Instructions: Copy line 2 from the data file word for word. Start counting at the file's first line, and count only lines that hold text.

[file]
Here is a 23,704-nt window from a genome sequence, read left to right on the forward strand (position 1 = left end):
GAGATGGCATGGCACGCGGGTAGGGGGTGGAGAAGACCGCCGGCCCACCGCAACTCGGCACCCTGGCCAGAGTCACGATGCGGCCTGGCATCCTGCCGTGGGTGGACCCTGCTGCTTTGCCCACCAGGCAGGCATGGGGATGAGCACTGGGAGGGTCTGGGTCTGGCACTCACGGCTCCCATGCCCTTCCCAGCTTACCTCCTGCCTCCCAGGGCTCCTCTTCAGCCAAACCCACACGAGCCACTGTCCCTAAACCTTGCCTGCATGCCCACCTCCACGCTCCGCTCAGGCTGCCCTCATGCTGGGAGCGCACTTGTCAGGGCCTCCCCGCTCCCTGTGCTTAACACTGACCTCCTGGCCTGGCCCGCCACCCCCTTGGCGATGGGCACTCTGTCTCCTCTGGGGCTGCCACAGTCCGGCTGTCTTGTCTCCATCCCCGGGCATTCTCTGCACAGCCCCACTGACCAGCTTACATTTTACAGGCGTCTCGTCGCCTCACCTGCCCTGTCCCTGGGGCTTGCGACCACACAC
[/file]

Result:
GAGATGGCATGGCACGCGGGTAGGGGGTGGAGAAGACCGCCGGCCCACCGCAACTCGGCACCCTGGCCAGAGTCACGATGCGGCCTGGCATCCTGCCGTGGGTGGACCCTGCTGCTTTGCCCACCAGGCAGGCATGGGGATGAGCACTGGGAGGGTCTGGGTCTGGCACTCACGGCTCCCATGCCCTTCCCAGCTTACCTCCTGCCTCCCAGGGCTCCTCTTCAGCCAAACCCACACGAGCCACTGTCCCTAAACCTTGCCTGCATGCCCACCTCCACGCTCCGCTCAGGCTGCCCTCATGCTGGGAGCGCACTTGTCAGGGCCTCCCCGCTCCCTGTGCTTAACACTGACCTCCTGGCCTGGCCCGCCACCCCCTTGGCGATGGGCACTCTGTCTCCTCTGGGGCTGCCACAGTCCGGCTGTCTTGTCTCCATCCCCGGGCATTCTCTGCACAGCCCCACTGACCAGCTTACATTTTACAGGCGTCTCGTCGCCTCACCTGCCCTGTCCCTGGGGCTTGCGACCACACAC